In a warmer world…socio-economic inequality will have a meteorological mandate [with the rich countries primarily responsible for climate change least affected while those experiencing the greatest adversity from global warming are overwhelmingly in the Global South]…worldwide adaption to climate change, which presupposes trillions of dollars of investment in the urban and rural infrastructures of poor and medium-income countries, as well as the assisted migration of tens of millions of people from Africa and Asia, would necessarily command a revolution of almost mythic magnitude in the redistribution of income and power.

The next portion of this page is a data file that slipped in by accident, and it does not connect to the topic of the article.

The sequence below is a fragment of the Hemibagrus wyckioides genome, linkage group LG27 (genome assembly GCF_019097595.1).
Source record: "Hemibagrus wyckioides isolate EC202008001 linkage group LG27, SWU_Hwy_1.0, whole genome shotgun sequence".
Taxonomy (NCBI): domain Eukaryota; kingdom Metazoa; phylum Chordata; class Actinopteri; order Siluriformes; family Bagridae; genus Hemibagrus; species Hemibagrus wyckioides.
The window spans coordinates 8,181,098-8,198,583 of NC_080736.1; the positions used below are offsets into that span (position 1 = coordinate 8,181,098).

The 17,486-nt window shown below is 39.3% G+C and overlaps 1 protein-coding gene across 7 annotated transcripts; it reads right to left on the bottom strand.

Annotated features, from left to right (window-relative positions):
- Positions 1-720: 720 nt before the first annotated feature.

The combination of these intersecting trends, including the growing power of select regions of the global South, could, in the context of the ongoing global crisis — most especially the unstable financial and environmental foundations of the contemporary global system — put on the agenda, as Arrighi (2001, 2009) and his co-conspirators hoped, new and urgent proposals for the making of a more humane world-system based on respect for nature and human beings. Here, the recent revolutions across the Middle East and North Africa, the pink tide in Latin America and related processes of alternative regionalisms, as well as the global spread of the Occupy Wall Street movement, with its clarion call, ‘we are the 99 per cent’, appear to indicate that such possibilities will in fact continue to present themselves in the context of these deepening crises of the twenty-first century. Naomi Klein's recent observation, that there no longer seem to be rich nations, only rich people, while exaggerated, is of particular relevance in capturing the present moment in the debate on world inequalities.